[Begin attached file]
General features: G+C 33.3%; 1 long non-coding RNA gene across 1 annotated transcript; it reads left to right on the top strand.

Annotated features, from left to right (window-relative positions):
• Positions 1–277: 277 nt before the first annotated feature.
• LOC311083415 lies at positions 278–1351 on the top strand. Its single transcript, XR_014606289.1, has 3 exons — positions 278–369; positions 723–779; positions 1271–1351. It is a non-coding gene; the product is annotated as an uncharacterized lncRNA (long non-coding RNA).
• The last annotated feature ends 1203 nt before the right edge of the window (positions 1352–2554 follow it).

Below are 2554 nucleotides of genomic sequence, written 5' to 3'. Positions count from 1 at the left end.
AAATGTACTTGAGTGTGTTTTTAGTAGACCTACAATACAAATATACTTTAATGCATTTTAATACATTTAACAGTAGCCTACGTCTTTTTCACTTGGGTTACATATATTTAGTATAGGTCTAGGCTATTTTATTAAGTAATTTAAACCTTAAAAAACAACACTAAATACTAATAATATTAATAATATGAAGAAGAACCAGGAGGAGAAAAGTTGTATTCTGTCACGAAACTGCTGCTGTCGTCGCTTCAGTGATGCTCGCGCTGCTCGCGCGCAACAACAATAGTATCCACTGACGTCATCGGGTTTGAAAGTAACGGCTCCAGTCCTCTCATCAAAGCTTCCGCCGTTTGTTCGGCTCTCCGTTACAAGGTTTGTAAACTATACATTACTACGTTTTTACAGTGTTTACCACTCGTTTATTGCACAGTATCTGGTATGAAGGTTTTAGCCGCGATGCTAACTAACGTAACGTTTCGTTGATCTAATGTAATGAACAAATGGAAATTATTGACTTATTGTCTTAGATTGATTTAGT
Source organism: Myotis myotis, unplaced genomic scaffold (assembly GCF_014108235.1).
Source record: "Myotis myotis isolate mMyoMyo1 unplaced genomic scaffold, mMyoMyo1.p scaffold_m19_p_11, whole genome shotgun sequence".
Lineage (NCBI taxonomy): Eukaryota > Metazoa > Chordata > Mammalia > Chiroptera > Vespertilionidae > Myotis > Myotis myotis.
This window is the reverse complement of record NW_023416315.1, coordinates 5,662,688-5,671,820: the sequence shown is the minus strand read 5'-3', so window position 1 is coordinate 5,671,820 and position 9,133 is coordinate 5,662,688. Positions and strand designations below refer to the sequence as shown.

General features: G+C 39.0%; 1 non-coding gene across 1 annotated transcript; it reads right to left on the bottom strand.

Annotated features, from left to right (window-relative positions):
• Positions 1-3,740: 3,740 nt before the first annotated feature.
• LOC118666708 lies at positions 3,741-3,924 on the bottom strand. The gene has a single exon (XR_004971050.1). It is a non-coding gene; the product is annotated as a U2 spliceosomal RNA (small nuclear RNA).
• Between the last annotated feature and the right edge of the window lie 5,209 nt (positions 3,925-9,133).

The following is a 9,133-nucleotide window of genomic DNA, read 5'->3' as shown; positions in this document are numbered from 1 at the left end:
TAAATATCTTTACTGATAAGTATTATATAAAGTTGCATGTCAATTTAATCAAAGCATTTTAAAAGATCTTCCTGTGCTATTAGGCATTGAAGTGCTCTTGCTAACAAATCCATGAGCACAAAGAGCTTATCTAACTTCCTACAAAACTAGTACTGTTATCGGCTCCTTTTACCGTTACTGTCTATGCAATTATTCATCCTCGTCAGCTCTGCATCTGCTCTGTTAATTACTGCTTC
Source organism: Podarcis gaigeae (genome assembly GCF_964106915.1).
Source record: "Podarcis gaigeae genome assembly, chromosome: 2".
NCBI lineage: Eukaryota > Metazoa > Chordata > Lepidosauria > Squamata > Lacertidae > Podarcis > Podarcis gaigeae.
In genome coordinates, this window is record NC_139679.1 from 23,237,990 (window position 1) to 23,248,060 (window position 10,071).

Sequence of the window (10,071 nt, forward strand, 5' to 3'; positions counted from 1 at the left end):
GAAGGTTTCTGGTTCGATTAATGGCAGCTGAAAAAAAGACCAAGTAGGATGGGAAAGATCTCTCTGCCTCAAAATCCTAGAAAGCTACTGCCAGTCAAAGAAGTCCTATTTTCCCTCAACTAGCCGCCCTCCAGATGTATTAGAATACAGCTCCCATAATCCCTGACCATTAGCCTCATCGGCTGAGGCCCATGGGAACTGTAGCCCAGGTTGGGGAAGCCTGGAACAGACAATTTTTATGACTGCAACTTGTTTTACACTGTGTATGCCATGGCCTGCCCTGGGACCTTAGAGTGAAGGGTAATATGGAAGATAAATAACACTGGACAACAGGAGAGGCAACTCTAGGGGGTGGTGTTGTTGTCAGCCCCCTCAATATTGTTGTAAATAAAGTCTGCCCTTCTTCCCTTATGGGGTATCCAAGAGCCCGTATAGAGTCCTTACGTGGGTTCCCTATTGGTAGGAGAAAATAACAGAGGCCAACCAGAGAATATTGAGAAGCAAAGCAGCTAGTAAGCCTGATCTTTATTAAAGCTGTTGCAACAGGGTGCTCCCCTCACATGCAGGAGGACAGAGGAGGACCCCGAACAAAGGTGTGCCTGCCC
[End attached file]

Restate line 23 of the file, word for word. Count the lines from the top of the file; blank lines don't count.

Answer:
Sequence of the window (10,071 nt, forward strand, 5' to 3'; positions counted from 1 at the left end):